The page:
10 ways to save at fine-dining restaurants
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If you consider yourself a bit of a gourmand, but your finances are aligned more closely with pho than foie gras, we have good news. You can eat at some of the world’s best fine-dining restaurants without selling your kidneys or taking out a second mortgage.
Now, before you get too excited, dining at fancy places is still going to be expensive. It’s not like you’re going to walk into 11 Madison Park in New York (voted 2017’s best restaurant in the world) next week and get your meal at half price. After all, you’re not going to find a coupon in your local newspaper or a “kids eat free” night at most upscale restaurants. But if you’re clever and follow some of these tips, you can make that world-class meal a little less painful when you’re paying your credit card bill next month.
Here’s how to stretch your dollars as far as they’ll go at some of the world’s best fine-dining restaurants.
Unless you’re earning seven figures (and, if you are, why are you reading this?) eating at an expensive restaurant is a special event and should be treated as such. Knowing what to expect before you get there is key in figuring out how you can save. For example, does the restaurant have a set tasting menu or are there a la carte options available? If it’s a set tasting menu, saving becomes a bit more difficult, though not impossible.
Before booking a table, do some research online, read reviews, call and speak with the booking team and don’t be embarrassed to ask the simplest of questions. After all, it’s your money, and hey, they don’t know your name yet.
Some questions to ask:
Are a la carte options available?
Are shared plates available?
Can tasting courses be shared?
Is there a service charge added to the bill (in lieu of a tip)?
Are there any nights offering discounted wine service or specials on bottles?
Dinner at very high-end restaurants can often run about $300 per person, without beverages. But restaurant week is a great solution for diners who are reluctant to hand over that kind of cash even for the tastiest of delicacies. This gives the opportunity to experience a restaurant’s ambiance, service and a pared-down menu at a much more moderate price. Most major cities have restaurant week, some having more than one each year, so Google your city to find out more.
If restaurant week isn’t your thing, or the dates don't work, lunch may be the answer. Many restaurants have a lunch service with less expensive options, most including a la carte dishes, so you can try several things without breaking the bank. If you love it, you know a trip for dinner is worth it.
Wine pairings are a great way to experience the very best of the dishes the kitchen presents, but it can be a significant additional expense (plus it tends to be a lot of wine over seven-to-10 courses, but more on that in a minute). Instead of going all in with a pairing that is almost as expensive as your meal, ask if there is a less-expensive option (if your pairing is less than $100, it’s probably best to avoid this request). These restaurants typically carry a very extensive selection of wine, and the “recommended” pairings may not be the least expensive available, so ask, or ...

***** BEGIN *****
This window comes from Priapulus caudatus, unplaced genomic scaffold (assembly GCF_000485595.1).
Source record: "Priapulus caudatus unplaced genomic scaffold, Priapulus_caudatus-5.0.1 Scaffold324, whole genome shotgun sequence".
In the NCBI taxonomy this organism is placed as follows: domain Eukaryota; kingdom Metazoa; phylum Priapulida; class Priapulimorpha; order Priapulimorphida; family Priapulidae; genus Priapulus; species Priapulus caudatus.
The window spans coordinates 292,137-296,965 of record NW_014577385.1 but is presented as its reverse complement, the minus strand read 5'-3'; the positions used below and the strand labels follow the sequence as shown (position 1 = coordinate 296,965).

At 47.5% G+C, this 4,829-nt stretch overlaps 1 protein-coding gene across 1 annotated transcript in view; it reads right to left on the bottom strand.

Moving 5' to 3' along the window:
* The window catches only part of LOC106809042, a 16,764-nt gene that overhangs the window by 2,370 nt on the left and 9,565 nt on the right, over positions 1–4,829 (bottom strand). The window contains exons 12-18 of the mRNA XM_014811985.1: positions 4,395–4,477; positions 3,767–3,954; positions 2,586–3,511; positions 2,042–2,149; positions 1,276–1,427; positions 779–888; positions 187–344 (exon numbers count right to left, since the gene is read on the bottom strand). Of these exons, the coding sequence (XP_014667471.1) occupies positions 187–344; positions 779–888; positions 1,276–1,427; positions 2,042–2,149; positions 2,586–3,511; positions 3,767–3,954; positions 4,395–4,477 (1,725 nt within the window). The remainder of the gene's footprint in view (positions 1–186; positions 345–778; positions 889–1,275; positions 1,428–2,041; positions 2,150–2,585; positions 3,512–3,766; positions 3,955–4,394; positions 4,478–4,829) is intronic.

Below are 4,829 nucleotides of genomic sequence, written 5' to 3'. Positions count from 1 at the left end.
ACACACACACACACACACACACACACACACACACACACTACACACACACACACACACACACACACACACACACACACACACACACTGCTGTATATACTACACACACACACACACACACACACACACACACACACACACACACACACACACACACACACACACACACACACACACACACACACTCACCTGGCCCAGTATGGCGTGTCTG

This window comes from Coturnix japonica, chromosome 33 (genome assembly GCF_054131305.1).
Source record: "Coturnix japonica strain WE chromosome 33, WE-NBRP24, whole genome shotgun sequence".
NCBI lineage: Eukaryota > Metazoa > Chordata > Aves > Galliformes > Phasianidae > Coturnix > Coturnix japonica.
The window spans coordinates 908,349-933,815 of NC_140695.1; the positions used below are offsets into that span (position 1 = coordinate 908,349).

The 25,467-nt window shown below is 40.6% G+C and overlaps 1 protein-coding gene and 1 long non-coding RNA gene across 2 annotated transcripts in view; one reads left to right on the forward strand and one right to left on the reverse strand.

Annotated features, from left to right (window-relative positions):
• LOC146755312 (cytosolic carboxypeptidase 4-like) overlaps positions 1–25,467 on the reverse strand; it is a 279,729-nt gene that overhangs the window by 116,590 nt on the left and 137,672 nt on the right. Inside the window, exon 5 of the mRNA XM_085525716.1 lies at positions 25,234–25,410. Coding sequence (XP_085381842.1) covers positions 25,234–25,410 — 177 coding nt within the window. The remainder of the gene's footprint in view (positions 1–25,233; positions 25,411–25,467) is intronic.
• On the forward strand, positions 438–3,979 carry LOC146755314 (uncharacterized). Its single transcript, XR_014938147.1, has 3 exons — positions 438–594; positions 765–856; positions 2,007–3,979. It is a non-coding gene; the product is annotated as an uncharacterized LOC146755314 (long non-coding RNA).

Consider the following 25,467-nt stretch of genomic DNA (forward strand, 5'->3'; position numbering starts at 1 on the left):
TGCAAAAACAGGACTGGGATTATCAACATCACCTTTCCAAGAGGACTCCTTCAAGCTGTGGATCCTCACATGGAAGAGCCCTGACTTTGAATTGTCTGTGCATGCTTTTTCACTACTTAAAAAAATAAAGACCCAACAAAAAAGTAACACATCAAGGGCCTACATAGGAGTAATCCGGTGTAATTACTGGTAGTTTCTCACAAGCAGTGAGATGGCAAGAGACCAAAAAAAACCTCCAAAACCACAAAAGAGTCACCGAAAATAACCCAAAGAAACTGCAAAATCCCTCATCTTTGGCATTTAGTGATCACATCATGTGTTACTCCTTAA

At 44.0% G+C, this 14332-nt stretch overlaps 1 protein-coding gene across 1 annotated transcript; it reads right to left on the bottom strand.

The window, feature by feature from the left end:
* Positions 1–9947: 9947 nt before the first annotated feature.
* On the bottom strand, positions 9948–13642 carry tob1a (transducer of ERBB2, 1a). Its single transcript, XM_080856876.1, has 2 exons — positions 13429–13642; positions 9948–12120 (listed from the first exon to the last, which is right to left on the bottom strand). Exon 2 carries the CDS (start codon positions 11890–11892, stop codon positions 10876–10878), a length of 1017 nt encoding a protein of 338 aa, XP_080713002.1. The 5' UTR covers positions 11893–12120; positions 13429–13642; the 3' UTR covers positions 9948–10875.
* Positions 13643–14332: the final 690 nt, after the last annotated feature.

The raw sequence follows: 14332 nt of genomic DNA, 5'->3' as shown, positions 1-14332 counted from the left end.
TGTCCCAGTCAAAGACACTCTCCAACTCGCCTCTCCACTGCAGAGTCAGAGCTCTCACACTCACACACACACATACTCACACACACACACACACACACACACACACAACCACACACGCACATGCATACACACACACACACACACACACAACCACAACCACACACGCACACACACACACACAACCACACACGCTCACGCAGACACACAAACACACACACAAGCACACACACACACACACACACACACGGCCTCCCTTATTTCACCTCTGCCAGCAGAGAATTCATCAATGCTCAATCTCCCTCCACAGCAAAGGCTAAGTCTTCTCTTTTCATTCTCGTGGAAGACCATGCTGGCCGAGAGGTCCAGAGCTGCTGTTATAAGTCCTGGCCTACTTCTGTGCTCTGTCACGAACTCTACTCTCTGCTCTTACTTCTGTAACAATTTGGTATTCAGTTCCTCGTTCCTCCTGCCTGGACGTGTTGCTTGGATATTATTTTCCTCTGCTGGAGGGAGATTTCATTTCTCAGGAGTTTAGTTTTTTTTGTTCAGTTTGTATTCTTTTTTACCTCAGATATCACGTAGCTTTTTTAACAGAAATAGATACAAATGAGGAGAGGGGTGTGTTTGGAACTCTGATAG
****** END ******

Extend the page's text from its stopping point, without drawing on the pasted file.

Most restaurants will not charge you for the full wine pairing if you do not partake of it, so, if after five courses you’re all wined out, let the server know. You should see the difference reflected on your bill. To be absolutely certain about how the restaurant charges, it’s wise to ask when you are offered the pairing what the cost will be if you have only a few.
If there’s no pairing option that is less expensive, or if you just don’t want all that wine, ask the sommelier to recommend a glass that will complement your main protein for the evening or a digestif to enjoy after your meal. You can sip on the complimentary champagne many restaurants offer with the amuse bouche until that arrives.
If it’s just two of you dining, a wine pairing may be perfect to sip and share between you during your meal. You probably should avoid asking for two glasses to split the tasting and just pass them back-and-forth for a quick taste in order to avoid the wait staff glowering at you, though. Sharing a pairing also gives you the option of ordering a glass of the wine you enjoy most during the meal.
Even a $300 bottle of wine shared between two or three of you can be far less expensive than everyone getting their own pairing. A good sommelier can point you in the right direction if you don’t know much about wine.
Going back to some of the questions we recommended you ask earlier, if the restaurant allows it, consider sharing a tasting menu or several dishes if the restaurant offers a la carte options, particularly if you’re light eaters. This allows you to try more flavors and save money at the same time.
If you have a credit card that offers rewards for restaurant purchases, it could wind up ultimately helping you save on your dining experience (anywhere between 1% and 5% back, depending on the card). If you love eating out and don’t have a card that rewards you for it, it may be worth considering applying, especially if your credit score won’t preclude you from being approved (and you can pay it off responsibly).
Looking for ways to trim your budget so you can go out for a fancy meal? Check out these seven simple ways to save $100 in an hour or less.
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